Book reviews

My own book, Before Nature:  A Christian Spirituality, is about – nature.  But not just nature.  It’s also a narrative of my own struggle to believe.  In Before Nature, I regularly refer to “the fragile faith” that I’m recommending.  For me, nothing’s certain in the world of faith.  I point to Martin Luther’s image of the believer as one who, while blindfolded, takes the hand of a guide, in order to cross a high and narrow bridge. In this respect, I have lately found a soul-mate in Christian Wiman, as he gives an account of his own fragile faith in his scintillating and sometimes painfully narrated testament, My Bright Abyss:  Meditations of a Modern Believer (New York:  Farar, Straus and Giroux, 2013). The struggle to believe that I narrate in Before Nature, however, is the struggle of a “once born soul” (William James).  Hard pressed by what I understand toRead More →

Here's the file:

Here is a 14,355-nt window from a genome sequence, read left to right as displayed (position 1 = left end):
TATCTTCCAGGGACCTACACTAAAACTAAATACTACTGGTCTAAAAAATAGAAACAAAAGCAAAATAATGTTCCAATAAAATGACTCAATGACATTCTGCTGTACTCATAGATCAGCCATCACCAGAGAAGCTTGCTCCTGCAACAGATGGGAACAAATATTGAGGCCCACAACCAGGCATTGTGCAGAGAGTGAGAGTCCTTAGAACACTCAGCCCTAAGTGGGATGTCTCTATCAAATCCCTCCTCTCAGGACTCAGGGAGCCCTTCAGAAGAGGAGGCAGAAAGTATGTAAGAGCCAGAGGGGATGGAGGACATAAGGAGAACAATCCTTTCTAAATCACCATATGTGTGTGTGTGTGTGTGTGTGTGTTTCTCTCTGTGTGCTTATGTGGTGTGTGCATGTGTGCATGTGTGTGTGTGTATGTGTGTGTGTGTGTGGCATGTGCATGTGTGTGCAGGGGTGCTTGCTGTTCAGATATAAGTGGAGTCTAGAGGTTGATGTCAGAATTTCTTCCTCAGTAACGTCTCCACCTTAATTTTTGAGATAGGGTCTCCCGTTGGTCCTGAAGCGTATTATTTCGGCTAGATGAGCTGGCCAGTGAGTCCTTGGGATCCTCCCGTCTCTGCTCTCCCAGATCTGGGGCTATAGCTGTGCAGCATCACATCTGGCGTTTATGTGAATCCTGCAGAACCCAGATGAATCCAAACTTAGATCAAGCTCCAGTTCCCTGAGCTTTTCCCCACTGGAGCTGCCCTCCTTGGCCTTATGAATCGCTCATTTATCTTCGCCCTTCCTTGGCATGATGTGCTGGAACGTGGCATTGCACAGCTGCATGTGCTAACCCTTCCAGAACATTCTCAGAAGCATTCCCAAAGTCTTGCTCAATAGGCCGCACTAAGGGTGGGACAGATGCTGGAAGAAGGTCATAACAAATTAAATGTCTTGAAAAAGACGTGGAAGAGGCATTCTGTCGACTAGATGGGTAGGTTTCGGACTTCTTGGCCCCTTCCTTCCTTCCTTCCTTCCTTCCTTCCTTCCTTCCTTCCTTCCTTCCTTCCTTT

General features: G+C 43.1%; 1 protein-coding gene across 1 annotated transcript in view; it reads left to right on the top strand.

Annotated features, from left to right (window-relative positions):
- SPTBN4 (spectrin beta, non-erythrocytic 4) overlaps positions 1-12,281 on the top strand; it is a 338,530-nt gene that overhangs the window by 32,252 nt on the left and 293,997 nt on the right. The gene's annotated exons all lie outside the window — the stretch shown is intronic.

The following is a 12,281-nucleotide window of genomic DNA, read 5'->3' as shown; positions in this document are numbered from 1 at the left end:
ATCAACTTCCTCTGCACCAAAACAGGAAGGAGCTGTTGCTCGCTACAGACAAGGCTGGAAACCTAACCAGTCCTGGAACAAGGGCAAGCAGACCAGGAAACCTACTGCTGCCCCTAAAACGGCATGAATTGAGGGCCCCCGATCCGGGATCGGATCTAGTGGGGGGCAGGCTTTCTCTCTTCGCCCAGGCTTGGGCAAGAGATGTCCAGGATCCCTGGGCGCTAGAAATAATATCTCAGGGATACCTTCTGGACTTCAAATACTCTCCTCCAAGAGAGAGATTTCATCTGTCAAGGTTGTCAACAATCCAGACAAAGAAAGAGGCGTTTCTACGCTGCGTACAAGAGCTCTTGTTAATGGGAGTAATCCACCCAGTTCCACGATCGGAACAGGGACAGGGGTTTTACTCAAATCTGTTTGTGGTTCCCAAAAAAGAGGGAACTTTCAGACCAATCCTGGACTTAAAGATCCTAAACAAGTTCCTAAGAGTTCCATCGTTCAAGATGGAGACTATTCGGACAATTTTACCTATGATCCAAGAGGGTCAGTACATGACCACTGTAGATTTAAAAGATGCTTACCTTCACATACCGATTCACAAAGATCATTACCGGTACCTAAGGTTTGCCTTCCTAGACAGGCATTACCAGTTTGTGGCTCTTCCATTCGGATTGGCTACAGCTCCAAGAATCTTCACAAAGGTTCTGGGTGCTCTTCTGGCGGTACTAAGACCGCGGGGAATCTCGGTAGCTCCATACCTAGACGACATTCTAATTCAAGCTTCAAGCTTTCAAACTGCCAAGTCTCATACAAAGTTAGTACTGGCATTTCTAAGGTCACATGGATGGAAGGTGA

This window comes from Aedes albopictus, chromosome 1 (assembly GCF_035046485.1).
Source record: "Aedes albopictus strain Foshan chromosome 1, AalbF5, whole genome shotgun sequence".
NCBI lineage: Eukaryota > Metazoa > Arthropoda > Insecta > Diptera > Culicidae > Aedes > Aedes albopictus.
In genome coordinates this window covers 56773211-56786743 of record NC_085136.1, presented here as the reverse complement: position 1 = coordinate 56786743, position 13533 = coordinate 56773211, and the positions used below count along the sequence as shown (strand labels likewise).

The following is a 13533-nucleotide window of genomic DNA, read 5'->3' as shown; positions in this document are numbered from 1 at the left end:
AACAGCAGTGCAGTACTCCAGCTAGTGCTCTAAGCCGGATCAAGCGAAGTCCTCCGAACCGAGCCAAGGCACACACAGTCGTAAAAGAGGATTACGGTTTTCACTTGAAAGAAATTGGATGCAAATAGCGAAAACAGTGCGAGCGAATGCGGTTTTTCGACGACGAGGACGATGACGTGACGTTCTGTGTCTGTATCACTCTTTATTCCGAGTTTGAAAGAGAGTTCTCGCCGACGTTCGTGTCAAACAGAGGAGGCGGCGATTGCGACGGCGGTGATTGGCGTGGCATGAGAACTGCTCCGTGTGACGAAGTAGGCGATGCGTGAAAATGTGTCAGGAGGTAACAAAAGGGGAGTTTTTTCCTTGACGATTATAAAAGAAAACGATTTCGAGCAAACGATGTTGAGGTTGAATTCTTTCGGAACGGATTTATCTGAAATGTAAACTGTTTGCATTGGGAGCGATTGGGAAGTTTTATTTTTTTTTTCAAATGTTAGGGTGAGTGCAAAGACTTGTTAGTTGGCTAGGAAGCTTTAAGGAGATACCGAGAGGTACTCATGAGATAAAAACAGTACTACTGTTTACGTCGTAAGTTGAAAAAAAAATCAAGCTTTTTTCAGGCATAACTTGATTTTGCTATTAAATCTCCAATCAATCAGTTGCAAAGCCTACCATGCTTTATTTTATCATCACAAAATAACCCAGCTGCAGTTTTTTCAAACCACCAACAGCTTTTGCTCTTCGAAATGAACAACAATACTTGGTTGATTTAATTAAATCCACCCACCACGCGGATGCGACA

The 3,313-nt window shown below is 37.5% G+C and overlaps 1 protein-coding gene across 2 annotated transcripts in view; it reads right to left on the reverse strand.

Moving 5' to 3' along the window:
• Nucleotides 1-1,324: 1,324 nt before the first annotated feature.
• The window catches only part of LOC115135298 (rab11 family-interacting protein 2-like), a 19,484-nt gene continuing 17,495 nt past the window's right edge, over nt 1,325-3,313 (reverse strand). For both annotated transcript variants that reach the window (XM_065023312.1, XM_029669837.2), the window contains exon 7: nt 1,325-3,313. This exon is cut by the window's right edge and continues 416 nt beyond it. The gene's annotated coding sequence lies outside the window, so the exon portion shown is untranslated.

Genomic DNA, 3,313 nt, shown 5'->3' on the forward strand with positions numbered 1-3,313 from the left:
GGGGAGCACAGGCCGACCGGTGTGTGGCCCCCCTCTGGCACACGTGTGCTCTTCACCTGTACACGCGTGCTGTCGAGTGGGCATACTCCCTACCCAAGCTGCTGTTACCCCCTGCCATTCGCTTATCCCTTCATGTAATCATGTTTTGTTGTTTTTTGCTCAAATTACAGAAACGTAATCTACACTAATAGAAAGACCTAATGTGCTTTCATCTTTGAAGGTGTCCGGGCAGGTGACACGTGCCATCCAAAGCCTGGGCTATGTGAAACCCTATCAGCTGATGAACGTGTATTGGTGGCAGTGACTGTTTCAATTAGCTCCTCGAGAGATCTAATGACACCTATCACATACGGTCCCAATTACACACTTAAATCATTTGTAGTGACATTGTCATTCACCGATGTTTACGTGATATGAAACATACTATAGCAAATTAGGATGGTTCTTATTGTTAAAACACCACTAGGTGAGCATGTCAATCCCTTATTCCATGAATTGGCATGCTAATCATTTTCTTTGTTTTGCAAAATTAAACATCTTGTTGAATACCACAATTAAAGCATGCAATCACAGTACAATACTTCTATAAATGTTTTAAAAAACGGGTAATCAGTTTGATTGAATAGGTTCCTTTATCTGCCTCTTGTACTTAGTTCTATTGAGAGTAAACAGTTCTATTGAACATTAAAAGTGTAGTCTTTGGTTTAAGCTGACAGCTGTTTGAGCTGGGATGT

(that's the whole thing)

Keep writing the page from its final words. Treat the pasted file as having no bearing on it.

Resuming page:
Endorsements for Before Nature: A Christian Spirituality: “Throughout my review, I have described Santmire’s approach as inviting, and I think that is one of the main strengths of the book. As I read the text, I felt drawn into the narrative that Santmire was putting forward, based on his own experiences. In this way, I agree with his assertion that the book is a “confessional expression of a particular constellation of experiences. It is not a scholarly study of spirituality” (xxiii). Santmire avoids two potential pitfalls that I could see in engaging this topic. First, he does not “universalize” his own experience by arguing what people should do; rather, in a memoir-like narrative, he describes his Christian spirituality of nature centered on his use of the Trinity Prayer, and then describes how that relates to his theology of nature. Second, his tone throughout the book is non-judgmental and yet realistic; heRead More →